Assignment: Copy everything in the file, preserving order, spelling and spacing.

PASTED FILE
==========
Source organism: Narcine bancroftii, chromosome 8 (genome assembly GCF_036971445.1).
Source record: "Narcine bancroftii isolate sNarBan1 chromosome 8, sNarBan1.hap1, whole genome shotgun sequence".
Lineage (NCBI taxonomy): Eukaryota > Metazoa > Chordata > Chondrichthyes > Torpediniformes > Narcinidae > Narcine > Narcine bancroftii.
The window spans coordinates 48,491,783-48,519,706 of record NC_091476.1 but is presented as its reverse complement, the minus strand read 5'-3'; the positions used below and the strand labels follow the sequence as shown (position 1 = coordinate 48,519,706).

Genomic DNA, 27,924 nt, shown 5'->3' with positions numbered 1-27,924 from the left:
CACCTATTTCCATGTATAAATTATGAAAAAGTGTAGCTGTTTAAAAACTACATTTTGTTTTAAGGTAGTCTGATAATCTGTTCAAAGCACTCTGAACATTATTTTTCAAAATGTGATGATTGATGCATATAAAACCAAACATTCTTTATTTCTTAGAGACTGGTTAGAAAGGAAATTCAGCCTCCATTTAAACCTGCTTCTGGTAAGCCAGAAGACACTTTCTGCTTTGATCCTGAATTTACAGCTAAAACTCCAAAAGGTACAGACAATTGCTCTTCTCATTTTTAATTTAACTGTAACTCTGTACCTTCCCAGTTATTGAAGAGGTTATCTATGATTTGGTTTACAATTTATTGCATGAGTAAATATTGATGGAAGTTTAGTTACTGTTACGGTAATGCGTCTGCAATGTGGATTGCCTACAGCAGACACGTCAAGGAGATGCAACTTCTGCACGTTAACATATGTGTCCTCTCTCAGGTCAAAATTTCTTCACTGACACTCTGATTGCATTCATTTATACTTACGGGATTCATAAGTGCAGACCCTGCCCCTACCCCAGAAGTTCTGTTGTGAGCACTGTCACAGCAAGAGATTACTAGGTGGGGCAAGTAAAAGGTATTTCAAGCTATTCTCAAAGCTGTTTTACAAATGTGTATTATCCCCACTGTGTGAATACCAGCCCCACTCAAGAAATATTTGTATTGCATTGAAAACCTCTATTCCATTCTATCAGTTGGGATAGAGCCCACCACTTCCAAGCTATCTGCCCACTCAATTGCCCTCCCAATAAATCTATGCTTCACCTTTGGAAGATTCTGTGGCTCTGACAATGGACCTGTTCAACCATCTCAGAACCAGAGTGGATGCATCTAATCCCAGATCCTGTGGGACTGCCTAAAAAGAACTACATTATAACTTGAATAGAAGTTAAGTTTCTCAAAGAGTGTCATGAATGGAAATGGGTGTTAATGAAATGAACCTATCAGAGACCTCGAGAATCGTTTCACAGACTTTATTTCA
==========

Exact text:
Source organism: Narcine bancroftii, chromosome 8 (genome assembly GCF_036971445.1).
Source record: "Narcine bancroftii isolate sNarBan1 chromosome 8, sNarBan1.hap1, whole genome shotgun sequence".
Lineage (NCBI taxonomy): Eukaryota > Metazoa > Chordata > Chondrichthyes > Torpediniformes > Narcinidae > Narcine > Narcine bancroftii.
The window spans coordinates 48,491,783-48,519,706 of record NC_091476.1 but is presented as its reverse complement, the minus strand read 5'-3'; the positions used below and the strand labels follow the sequence as shown (position 1 = coordinate 48,519,706).

Genomic DNA, 27,924 nt, shown 5'->3' with positions numbered 1-27,924 from the left:
CACCTATTTCCATGTATAAATTATGAAAAAGTGTAGCTGTTTAAAAACTACATTTTGTTTTAAGGTAGTCTGATAATCTGTTCAAAGCACTCTGAACATTATTTTTCAAAATGTGATGATTGATGCATATAAAACCAAACATTCTTTATTTCTTAGAGACTGGTTAGAAAGGAAATTCAGCCTCCATTTAAACCTGCTTCTGGTAAGCCAGAAGACACTTTCTGCTTTGATCCTGAATTTACAGCTAAAACTCCAAAAGGTACAGACAATTGCTCTTCTCATTTTTAATTTAACTGTAACTCTGTACCTTCCCAGTTATTGAAGAGGTTATCTATGATTTGGTTTACAATTTATTGCATGAGTAAATATTGATGGAAGTTTAGTTACTGTTACGGTAATGCGTCTGCAATGTGGATTGCCTACAGCAGACACGTCAAGGAGATGCAACTTCTGCACGTTAACATATGTGTCCTCTCTCAGGTCAAAATTTCTTCACTGACACTCTGATTGCATTCATTTATACTTACGGGATTCATAAGTGCAGACCCTGCCCCTACCCCAGAAGTTCTGTTGTGAGCACTGTCACAGCAAGAGATTACTAGGTGGGGCAAGTAAAAGGTATTTCAAGCTATTCTCAAAGCTGTTTTACAAATGTGTATTATCCCCACTGTGTGAATACCAGCCCCACTCAAGAAATATTTGTATTGCATTGAAAACCTCTATTCCATTCTATCAGTTGGGATAGAGCCCACCACTTCCAAGCTATCTGCCCACTCAATTGCCCTCCCAATAAATCTATGCTTCACCTTTGGAAGATTCTGTGGCTCTGACAATGGACCTGTTCAACCATCTCAGAACCAGAGTGGATGCATCTAATCCCAGATCCTGTGGGACTGCCTAAAAAGAACTACATTATAACTTGAATAGAAGTTAAGTTTCTCAAAGAGTGTCATGAATGGAAATGGGTGTTAATGAAATGAACCTATCAGAGACCTCGAGAATCGTTTCACAGACTTTATTTCA